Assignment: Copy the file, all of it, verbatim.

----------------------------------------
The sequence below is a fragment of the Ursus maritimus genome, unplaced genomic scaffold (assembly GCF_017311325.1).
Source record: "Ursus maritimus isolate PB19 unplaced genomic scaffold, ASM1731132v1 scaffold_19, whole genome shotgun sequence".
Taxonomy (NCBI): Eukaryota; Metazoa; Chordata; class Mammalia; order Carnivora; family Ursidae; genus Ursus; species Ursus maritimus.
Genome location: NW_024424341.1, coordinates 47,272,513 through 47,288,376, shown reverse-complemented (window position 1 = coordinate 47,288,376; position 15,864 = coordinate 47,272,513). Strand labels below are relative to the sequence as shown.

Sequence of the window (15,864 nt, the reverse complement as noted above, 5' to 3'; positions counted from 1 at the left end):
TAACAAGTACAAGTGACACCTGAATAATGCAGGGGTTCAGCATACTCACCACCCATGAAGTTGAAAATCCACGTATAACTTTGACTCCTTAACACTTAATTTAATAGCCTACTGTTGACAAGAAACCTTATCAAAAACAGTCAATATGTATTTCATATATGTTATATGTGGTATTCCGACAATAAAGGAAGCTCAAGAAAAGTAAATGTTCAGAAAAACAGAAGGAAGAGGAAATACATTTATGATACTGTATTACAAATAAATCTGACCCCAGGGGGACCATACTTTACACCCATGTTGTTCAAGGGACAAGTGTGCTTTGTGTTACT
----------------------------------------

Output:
The sequence below is a fragment of the Ursus maritimus genome, unplaced genomic scaffold (assembly GCF_017311325.1).
Source record: "Ursus maritimus isolate PB19 unplaced genomic scaffold, ASM1731132v1 scaffold_19, whole genome shotgun sequence".
Taxonomy (NCBI): Eukaryota; Metazoa; Chordata; class Mammalia; order Carnivora; family Ursidae; genus Ursus; species Ursus maritimus.
Genome location: NW_024424341.1, coordinates 47,272,513 through 47,288,376, shown reverse-complemented (window position 1 = coordinate 47,288,376; position 15,864 = coordinate 47,272,513). Strand labels below are relative to the sequence as shown.

Sequence of the window (15,864 nt, the reverse complement as noted above, 5' to 3'; positions counted from 1 at the left end):
TAACAAGTACAAGTGACACCTGAATAATGCAGGGGTTCAGCATACTCACCACCCATGAAGTTGAAAATCCACGTATAACTTTGACTCCTTAACACTTAATTTAATAGCCTACTGTTGACAAGAAACCTTATCAAAAACAGTCAATATGTATTTCATATATGTTATATGTGGTATTCCGACAATAAAGGAAGCTCAAGAAAAGTAAATGTTCAGAAAAACAGAAGGAAGAGGAAATACATTTATGATACTGTATTACAAATAAATCTGACCCCAGGGGGACCATACTTTACACCCATGTTGTTCAAGGGACAAGTGTGCTTTGTGTTACT